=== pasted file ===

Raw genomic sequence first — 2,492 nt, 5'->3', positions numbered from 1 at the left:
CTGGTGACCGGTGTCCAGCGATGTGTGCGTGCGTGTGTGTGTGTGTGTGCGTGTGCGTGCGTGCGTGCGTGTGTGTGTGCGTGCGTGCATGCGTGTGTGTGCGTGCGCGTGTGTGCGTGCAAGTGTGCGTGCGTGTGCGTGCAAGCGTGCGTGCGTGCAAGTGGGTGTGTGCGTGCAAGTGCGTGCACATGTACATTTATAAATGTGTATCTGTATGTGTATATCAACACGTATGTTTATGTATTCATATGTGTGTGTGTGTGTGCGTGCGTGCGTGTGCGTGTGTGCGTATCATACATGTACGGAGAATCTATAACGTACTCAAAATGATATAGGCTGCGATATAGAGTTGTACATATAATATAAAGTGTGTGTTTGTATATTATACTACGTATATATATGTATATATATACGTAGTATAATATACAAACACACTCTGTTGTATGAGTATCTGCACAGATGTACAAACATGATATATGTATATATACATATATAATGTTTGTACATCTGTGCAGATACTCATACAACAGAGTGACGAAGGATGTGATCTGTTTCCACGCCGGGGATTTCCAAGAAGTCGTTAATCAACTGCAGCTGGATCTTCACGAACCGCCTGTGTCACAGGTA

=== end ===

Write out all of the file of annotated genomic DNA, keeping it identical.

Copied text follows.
Raw genomic sequence first — 2,492 nt, 5'->3', positions numbered from 1 at the left:
CTGGTGACCGGTGTCCAGCGATGTGTGCGTGCGTGTGTGTGTGTGTGTGCGTGTGCGTGCGTGCGTGCGTGTGTGTGTGCGTGCGTGCATGCGTGTGTGTGCGTGCGCGTGTGTGCGTGCAAGTGTGCGTGCGTGTGCGTGCAAGCGTGCGTGCGTGCAAGTGGGTGTGTGCGTGCAAGTGCGTGCACATGTACATTTATAAATGTGTATCTGTATGTGTATATCAACACGTATGTTTATGTATTCATATGTGTGTGTGTGTGTGCGTGCGTGCGTGTGCGTGTGTGCGTATCATACATGTACGGAGAATCTATAACGTACTCAAAATGATATAGGCTGCGATATAGAGTTGTACATATAATATAAAGTGTGTGTTTGTATATTATACTACGTATATATATGTATATATATACGTAGTATAATATACAAACACACTCTGTTGTATGAGTATCTGCACAGATGTACAAACATGATATATGTATATATACATATATAATGTTTGTACATCTGTGCAGATACTCATACAACAGAGTGACGAAGGATGTGATCTGTTTCCACGCCGGGGATTTCCAAGAAGTCGTTAATCAACTGCAGCTGGATCTTCACGAACCGCCTGTGTCACAGGTA